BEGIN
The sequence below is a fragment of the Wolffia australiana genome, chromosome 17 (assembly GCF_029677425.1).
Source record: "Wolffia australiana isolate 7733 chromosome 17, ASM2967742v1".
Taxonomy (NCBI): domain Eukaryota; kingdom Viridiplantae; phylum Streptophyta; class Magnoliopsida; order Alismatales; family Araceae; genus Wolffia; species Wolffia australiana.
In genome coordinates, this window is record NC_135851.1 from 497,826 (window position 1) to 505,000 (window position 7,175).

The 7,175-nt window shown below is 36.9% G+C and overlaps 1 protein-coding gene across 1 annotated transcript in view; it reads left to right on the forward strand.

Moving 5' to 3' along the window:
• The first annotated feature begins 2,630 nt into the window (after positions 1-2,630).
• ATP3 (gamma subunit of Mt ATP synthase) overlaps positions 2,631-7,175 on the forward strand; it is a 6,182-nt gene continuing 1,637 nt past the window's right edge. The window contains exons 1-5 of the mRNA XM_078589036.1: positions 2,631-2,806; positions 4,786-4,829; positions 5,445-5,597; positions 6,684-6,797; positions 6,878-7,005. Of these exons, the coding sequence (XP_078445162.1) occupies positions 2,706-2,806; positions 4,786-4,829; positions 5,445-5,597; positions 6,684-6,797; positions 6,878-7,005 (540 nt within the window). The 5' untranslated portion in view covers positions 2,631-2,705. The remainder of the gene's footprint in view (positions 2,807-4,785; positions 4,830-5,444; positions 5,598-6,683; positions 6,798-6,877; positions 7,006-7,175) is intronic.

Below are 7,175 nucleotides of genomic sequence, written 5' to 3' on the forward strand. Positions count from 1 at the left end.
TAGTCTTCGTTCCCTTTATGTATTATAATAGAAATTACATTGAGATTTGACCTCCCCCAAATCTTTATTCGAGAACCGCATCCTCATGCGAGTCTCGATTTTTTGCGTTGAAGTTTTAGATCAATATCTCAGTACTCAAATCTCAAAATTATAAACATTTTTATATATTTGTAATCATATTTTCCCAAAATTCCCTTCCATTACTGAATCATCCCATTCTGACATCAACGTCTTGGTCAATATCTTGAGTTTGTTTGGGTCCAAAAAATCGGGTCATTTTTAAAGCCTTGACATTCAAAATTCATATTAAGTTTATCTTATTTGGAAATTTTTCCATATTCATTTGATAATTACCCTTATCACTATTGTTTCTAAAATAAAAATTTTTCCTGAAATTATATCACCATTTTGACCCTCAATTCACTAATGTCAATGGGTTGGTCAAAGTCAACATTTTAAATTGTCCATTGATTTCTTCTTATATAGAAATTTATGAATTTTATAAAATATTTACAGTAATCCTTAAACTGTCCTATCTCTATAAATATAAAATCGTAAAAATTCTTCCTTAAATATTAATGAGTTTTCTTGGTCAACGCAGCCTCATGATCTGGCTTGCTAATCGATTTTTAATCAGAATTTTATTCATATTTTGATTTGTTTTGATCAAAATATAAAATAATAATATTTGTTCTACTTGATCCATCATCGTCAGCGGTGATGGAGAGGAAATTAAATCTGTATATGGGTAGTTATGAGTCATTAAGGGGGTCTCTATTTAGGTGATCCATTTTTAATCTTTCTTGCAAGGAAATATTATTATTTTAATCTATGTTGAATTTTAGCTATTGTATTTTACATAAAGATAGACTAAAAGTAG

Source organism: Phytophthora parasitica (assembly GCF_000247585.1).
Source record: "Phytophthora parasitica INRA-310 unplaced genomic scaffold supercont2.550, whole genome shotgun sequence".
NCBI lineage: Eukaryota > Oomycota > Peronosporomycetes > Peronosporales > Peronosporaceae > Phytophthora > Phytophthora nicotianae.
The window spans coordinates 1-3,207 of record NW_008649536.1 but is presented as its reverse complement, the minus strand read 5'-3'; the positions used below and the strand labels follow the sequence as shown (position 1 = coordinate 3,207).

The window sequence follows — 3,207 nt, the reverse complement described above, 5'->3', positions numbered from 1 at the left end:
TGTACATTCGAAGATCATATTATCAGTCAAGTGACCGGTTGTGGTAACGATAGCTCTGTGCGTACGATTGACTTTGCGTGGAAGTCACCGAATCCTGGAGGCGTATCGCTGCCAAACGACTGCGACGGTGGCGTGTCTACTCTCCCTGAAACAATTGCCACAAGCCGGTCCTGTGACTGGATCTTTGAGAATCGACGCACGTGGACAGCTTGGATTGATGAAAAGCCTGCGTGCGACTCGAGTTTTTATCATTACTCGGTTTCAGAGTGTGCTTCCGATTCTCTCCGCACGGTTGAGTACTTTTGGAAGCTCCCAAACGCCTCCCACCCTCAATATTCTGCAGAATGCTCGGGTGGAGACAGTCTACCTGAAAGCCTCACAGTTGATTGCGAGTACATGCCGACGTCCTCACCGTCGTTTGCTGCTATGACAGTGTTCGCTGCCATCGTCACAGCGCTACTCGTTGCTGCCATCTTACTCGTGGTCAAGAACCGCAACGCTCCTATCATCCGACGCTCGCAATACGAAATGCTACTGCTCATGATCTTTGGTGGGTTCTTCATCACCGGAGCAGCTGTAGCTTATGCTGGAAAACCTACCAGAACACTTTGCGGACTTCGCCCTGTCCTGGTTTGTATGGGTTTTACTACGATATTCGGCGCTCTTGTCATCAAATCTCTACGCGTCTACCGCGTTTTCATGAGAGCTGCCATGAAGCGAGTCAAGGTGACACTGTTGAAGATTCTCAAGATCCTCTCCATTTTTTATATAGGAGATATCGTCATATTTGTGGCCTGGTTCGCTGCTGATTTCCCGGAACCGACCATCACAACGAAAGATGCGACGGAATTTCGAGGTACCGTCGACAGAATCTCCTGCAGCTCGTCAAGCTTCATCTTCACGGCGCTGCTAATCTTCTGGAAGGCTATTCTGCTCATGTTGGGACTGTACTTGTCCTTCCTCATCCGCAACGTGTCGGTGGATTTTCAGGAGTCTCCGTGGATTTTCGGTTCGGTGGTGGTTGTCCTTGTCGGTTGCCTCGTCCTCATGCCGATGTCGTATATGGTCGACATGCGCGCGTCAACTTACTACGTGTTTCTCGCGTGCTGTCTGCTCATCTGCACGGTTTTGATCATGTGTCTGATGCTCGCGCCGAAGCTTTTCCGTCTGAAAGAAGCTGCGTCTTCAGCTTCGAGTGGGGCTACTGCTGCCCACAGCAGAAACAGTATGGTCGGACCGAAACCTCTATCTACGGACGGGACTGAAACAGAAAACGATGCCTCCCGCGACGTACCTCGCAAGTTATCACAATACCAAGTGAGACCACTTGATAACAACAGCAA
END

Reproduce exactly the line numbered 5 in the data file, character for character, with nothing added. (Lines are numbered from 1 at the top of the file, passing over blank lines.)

The 7,175-nt window shown below is 36.9% G+C and overlaps 1 protein-coding gene across 1 annotated transcript in view; it reads left to right on the forward strand.